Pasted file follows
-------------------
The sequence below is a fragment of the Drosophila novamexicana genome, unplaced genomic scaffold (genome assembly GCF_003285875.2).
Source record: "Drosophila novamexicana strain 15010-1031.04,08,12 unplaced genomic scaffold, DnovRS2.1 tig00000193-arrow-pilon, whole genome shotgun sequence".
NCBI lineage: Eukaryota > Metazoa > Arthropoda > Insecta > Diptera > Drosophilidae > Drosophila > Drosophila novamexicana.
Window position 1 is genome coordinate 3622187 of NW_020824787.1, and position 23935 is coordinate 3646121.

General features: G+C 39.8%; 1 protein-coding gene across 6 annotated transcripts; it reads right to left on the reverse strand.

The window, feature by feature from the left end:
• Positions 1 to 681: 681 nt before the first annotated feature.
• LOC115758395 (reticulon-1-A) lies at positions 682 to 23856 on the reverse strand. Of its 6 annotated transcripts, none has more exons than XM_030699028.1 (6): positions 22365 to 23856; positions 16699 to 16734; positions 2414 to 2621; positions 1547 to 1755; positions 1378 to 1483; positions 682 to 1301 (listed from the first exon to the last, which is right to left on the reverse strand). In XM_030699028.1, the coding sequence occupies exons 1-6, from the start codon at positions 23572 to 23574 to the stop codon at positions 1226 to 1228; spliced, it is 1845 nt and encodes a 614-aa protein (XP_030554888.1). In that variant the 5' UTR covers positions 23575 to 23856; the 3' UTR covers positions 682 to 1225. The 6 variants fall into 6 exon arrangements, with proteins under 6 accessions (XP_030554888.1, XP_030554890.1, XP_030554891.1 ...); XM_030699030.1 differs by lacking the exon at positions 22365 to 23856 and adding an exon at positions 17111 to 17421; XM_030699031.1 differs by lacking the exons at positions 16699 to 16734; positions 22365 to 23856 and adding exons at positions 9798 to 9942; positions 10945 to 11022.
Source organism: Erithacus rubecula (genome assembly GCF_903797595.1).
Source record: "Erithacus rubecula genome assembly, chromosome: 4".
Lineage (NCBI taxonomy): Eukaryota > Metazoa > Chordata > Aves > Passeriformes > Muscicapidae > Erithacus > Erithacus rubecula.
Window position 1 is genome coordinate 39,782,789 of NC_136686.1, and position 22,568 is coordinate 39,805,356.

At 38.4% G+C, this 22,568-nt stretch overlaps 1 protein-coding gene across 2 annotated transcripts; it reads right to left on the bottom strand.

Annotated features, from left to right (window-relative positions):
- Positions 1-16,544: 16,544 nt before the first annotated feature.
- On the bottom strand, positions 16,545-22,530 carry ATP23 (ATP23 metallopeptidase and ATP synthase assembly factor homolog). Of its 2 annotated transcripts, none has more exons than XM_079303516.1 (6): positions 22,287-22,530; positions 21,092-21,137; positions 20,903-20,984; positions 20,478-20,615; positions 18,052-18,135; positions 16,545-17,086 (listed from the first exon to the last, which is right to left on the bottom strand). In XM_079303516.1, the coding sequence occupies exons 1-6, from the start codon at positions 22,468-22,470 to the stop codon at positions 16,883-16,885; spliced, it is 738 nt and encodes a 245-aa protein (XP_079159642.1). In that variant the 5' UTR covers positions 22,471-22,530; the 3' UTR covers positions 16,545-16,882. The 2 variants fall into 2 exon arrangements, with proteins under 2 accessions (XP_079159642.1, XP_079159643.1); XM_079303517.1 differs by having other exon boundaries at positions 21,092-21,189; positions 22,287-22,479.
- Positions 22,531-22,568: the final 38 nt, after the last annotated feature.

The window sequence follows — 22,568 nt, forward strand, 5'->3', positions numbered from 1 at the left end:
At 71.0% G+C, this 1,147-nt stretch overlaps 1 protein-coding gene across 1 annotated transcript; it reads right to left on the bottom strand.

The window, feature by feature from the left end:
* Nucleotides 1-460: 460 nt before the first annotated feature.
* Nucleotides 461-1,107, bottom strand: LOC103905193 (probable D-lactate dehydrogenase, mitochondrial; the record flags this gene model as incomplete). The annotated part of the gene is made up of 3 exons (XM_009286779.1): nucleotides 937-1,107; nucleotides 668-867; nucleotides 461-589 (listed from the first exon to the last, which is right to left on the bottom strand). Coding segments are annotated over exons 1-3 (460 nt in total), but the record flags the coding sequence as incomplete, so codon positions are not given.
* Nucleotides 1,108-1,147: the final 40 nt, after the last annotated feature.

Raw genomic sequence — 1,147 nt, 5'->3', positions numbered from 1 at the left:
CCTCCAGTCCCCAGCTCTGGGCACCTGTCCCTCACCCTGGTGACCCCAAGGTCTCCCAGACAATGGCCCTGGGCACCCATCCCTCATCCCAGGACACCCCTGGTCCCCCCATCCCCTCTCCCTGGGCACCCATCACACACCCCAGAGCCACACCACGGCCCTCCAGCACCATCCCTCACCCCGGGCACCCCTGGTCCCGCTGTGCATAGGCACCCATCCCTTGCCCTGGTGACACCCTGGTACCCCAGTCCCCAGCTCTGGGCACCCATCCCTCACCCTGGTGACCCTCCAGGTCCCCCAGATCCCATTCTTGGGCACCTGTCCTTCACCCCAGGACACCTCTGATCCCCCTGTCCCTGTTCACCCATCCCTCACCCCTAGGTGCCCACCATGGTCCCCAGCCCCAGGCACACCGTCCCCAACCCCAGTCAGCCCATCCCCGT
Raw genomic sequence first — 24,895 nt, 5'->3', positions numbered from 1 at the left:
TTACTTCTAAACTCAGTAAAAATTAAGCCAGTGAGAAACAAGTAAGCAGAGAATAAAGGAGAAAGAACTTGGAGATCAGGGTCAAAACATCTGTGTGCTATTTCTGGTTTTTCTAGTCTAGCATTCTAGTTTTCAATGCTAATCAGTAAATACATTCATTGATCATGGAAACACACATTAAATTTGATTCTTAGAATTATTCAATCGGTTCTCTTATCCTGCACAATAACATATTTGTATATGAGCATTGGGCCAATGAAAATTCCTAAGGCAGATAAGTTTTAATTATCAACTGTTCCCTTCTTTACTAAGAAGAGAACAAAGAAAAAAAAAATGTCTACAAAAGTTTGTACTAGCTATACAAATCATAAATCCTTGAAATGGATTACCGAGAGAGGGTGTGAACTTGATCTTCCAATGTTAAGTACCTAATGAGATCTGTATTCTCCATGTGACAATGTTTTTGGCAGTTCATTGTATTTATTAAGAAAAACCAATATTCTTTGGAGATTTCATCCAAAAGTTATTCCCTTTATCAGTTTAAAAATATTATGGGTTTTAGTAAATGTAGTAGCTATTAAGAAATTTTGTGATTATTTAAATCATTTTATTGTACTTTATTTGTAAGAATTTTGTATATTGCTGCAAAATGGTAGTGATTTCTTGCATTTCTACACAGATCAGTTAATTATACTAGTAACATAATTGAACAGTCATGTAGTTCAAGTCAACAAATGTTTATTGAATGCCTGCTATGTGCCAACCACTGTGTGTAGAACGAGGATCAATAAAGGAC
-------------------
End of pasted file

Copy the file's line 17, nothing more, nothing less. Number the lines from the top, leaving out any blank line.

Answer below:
- Positions 22,531-22,568: the final 38 nt, after the last annotated feature.